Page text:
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The Lost Son

Based on Luke 15:11-24

The Prodigal Son – a parable about a young man who claims his inheritance before it's due, runs away, wastes every penny he has, hits rock bottom and returns home, planning to earn his father's forgiveness, before finally learning that his father loves him, no matter what.

Copyright Gavin Owen 2006

Jesus looked at the crowd of people gathered all around him. “All right,” he told them, “settle down. There's something important I want to teach you.”

“We're too old for school!” someone called out.

Jesus smiled, “Are you too old for a story?” he asked them.

The people looked at each other and shrugged, then they sat down and when they were completely silent, Jesus took a breath and began to speak.

“I hate you dad, you're always telling me what to do, you think you know what's best for me but you don't. I wish you were dead!”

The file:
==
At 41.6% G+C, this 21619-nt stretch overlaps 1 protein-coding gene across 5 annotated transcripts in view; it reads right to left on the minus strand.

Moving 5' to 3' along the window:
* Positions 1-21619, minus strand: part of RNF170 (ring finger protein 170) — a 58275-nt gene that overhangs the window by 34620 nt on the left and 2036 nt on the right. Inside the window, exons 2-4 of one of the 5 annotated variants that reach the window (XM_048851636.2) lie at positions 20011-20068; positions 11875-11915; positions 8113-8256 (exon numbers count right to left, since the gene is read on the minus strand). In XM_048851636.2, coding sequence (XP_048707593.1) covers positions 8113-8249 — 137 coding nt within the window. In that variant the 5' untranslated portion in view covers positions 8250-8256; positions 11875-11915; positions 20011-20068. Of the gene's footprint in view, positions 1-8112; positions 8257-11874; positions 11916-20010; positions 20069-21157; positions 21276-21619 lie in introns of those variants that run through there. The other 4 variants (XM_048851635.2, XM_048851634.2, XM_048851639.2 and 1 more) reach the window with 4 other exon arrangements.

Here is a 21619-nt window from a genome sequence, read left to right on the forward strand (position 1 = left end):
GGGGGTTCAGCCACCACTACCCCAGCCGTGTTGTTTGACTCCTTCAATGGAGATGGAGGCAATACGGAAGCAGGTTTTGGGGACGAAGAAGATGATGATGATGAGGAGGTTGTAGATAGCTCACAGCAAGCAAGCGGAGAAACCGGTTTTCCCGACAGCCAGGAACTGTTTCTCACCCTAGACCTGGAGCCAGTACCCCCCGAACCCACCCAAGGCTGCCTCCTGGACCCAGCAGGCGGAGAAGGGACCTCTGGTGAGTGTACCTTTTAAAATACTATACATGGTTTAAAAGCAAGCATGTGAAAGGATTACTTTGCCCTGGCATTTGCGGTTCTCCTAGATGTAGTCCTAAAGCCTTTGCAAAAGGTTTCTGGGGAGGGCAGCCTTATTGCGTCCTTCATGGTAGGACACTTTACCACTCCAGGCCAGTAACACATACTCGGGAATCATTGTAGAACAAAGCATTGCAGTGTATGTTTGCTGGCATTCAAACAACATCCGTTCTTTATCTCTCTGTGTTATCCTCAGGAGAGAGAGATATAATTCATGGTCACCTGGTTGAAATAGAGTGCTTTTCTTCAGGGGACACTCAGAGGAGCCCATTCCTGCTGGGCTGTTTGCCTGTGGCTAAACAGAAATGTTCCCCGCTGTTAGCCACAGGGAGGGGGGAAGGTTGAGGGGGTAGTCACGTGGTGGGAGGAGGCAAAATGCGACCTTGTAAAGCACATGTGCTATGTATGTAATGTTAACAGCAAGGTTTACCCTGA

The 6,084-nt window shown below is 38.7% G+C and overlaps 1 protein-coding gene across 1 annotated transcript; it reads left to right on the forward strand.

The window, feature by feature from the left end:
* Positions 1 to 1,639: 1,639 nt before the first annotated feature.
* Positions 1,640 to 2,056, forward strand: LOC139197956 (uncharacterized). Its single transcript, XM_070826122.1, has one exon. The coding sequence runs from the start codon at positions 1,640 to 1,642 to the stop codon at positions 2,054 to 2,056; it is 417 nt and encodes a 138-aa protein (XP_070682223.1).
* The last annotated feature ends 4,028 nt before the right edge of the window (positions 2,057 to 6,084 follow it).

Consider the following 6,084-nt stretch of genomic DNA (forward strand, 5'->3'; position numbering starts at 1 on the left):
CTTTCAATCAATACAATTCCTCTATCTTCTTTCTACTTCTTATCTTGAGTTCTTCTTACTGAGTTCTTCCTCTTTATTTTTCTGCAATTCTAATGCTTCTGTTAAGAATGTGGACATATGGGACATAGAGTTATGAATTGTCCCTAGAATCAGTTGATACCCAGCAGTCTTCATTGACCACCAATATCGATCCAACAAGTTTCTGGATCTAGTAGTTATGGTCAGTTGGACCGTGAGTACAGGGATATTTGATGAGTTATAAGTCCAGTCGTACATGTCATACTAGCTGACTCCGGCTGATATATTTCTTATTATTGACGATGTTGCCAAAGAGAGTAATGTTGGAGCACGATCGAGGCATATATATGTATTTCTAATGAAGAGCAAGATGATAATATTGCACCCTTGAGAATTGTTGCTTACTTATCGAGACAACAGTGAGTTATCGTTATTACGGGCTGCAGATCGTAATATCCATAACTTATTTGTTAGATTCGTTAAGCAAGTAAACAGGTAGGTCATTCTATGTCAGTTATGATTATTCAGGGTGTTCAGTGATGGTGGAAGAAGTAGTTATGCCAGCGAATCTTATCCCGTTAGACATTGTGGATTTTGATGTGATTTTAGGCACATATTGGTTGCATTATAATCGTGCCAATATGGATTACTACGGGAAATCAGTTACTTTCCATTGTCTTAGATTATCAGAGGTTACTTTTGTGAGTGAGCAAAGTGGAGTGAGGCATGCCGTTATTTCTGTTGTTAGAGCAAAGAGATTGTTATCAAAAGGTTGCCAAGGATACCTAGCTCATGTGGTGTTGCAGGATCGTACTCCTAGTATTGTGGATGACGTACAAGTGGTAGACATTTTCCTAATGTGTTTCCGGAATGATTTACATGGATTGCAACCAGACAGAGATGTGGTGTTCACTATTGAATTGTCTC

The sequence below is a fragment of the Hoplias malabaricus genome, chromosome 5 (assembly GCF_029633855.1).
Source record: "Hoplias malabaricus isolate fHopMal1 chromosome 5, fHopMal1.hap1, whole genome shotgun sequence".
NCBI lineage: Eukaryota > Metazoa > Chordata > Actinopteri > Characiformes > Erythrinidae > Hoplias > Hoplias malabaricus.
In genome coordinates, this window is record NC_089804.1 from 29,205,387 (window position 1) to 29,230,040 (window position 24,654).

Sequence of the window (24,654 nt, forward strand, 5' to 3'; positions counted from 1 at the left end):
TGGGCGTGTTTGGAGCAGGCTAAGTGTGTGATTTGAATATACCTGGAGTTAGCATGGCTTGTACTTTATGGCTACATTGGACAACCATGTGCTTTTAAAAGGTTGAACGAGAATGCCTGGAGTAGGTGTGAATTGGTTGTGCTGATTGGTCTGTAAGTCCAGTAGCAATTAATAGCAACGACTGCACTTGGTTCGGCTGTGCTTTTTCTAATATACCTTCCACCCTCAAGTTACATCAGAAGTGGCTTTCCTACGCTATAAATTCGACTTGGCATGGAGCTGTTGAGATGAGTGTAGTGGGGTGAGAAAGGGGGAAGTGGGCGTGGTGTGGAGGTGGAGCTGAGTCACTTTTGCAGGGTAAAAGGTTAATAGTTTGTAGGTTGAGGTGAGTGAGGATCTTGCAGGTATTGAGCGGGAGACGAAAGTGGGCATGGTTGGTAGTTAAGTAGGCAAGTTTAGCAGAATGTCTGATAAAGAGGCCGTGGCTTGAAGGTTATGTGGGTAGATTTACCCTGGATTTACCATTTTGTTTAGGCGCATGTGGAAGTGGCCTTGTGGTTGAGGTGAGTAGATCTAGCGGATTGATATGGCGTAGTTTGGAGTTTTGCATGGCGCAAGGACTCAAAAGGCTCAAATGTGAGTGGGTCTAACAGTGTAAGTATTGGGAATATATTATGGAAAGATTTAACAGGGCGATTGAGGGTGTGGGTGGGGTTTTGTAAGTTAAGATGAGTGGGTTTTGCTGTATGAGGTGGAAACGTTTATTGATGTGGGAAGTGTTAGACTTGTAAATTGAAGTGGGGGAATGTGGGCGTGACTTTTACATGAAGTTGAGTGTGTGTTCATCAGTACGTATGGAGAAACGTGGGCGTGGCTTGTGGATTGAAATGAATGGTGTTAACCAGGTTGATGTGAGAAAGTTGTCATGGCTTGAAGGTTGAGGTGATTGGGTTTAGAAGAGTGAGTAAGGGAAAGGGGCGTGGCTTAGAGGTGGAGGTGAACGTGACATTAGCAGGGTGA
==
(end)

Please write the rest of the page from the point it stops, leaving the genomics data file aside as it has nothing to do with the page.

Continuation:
Josh's dad looked at him for a few moments and then he turned around and went into the house. He came back a few minutes later and gave Josh a large cloth bag.

“I can't make you love me, son,” he said sadly. Then he went inside again, leaving the front door wide open.

Josh looked at the bag in his hands. It was bulging and heavy. He put it down on the ground and opened it. It was full of silver coins. He counted them. It was one-third of his father's fortune, the amount of money that he was supposed to get when his father was dead!

Josh tied up the money bag, then he went to his room, packed his belongings, left the house and stomped through the fields until he came to the edge of his father's land. Then he stopped and looked back. The front door was still open and Josh thought he caught a glimpse of his father, standing by a window. Josh spat on the ground, turned his back on the house and walked away. “I'm never coming back,” he told himself, “never!”

The city was amazing, everything that Josh had dreamed of and more. He couldn't understand why his father didn't want him to come here, it was a wonderful place, you could do anything here. Josh found the finest hotel in town and took the biggest room that they had. It wasn't cheap, but the money was his now and he didn't have to do what his father said any more; he didn't have to be sensible.